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238

Game AIs are almost always non-competitive, because if the AI would really try its hardest to win, it would often be unbeatable. An AI is not bound to human limitations like reflexes, accuracy, perception, fatigue or computational ability. So when it is seriously playing to win, no human would ever stand a chance. Let's take the first person shooter genre ...


109

Slotting is a technique which is used to confront the player with an overwhelming number of enemies and still give them a chance to win. Instead of having all enemies attack at once, there is a limited number of "slots" of enemies which attack the player seriously, while the rest of the enemies keep their distance and just look threatening but do not do ...


89

The two are pretty different. The real indicator is in the names. Decision trees are just for making decisions. Behavior trees are for controlling behavior. Allow me to explain. A major difference in the two is the way they are traversed, likewise the way they're laid out and the node 'types' are different. Decision trees are evaluated from root to leaf, ...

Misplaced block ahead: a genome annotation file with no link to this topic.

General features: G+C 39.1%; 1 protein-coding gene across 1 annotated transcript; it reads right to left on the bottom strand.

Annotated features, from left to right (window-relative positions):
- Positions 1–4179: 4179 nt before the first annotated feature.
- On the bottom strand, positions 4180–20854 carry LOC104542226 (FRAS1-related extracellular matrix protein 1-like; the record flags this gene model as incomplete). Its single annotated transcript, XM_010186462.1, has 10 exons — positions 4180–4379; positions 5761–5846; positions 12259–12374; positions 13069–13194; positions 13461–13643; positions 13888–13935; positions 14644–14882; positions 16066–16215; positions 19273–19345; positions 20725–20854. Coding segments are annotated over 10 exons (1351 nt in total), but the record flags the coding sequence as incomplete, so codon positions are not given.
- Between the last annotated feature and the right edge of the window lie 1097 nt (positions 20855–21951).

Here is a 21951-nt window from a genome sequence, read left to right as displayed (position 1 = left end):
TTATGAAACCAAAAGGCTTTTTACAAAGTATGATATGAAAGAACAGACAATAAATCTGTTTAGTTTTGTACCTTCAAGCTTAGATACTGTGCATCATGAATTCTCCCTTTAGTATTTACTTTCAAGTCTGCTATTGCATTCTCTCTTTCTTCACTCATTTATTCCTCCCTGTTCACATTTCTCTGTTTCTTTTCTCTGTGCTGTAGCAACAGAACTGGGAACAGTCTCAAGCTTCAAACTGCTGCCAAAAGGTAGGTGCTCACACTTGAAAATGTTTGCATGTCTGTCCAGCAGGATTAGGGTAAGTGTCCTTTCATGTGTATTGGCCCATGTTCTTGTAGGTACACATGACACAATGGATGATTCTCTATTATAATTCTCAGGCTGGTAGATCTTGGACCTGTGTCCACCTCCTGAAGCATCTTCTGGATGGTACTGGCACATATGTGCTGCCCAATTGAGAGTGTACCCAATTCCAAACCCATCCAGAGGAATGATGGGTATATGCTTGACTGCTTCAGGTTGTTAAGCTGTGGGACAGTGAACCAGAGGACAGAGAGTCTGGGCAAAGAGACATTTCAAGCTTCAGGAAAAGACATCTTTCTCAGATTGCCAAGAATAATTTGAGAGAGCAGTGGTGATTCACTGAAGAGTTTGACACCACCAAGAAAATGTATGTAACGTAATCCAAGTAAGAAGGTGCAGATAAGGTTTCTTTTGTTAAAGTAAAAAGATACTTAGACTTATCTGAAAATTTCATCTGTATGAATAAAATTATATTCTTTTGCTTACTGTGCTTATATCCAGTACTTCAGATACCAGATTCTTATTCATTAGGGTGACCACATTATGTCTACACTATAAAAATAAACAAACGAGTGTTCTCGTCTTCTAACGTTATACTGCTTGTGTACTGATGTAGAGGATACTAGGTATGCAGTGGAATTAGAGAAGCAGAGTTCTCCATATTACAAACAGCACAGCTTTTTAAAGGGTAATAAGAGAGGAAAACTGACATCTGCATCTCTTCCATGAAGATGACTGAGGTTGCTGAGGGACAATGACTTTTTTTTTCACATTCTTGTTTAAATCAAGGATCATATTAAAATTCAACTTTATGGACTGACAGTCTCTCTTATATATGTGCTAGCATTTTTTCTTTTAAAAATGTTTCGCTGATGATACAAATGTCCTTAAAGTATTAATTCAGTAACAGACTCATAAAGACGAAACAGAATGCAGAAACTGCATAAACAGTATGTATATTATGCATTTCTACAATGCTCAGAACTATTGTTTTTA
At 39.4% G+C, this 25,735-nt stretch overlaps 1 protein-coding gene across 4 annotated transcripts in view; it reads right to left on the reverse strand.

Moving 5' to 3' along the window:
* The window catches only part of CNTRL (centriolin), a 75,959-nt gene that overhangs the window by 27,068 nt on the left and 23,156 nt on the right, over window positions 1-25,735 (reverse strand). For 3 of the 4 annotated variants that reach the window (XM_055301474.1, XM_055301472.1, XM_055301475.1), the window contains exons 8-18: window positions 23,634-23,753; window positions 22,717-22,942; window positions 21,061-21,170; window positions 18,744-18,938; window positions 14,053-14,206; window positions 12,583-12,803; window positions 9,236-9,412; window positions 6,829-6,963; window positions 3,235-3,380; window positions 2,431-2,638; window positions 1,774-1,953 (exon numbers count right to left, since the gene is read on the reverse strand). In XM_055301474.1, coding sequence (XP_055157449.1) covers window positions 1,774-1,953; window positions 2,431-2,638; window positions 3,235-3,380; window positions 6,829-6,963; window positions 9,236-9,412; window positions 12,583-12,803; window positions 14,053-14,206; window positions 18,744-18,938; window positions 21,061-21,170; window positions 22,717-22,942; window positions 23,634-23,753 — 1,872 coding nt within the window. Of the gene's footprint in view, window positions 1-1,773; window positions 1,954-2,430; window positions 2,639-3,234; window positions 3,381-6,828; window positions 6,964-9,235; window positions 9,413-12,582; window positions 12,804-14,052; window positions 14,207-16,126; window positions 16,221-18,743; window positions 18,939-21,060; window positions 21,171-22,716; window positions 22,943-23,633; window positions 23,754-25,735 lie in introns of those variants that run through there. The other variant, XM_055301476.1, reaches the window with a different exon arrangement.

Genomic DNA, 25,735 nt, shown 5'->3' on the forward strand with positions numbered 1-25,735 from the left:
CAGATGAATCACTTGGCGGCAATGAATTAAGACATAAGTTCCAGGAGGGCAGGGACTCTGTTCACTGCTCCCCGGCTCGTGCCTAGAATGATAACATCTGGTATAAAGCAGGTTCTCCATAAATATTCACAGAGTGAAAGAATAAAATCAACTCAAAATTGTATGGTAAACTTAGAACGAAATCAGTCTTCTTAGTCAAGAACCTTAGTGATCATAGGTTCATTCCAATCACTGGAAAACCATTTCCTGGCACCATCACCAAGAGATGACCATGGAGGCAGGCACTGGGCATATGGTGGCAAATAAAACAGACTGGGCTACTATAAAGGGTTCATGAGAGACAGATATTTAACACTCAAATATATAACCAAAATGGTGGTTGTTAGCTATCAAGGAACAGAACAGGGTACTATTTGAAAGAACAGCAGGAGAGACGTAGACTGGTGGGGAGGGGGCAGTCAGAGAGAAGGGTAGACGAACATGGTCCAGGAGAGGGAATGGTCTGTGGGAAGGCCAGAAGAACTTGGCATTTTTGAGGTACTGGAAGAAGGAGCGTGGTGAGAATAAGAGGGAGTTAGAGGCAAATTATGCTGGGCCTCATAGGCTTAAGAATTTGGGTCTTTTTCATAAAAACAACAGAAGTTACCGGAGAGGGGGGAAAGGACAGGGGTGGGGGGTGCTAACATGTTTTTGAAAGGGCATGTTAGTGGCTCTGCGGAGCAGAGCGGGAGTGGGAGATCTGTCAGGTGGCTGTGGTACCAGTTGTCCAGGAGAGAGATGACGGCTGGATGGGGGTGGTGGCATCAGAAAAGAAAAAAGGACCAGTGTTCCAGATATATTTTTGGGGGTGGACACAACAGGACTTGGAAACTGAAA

79

A convex polygon has a very nice property: The shortest path between any two points in the polygon, or anywhere on its edges, is just the straight line between those points, and that line segment lies wholly within the polygon. So if your polygon represents a section of your level known to be obstacle-free, then you're guaranteed you can do the very simplest ...


68

This isn't common in all shooter games, but some do go to this level of detail. In Splinter Cell games, for instance, AI can detect Sam's individual body parts. When an AI is performing a detection check, we fire rays to selected bone positions in Sam's animated skeleton, and tally up how much of him is visible. (We also evaluate lighting per bone, so they ...


50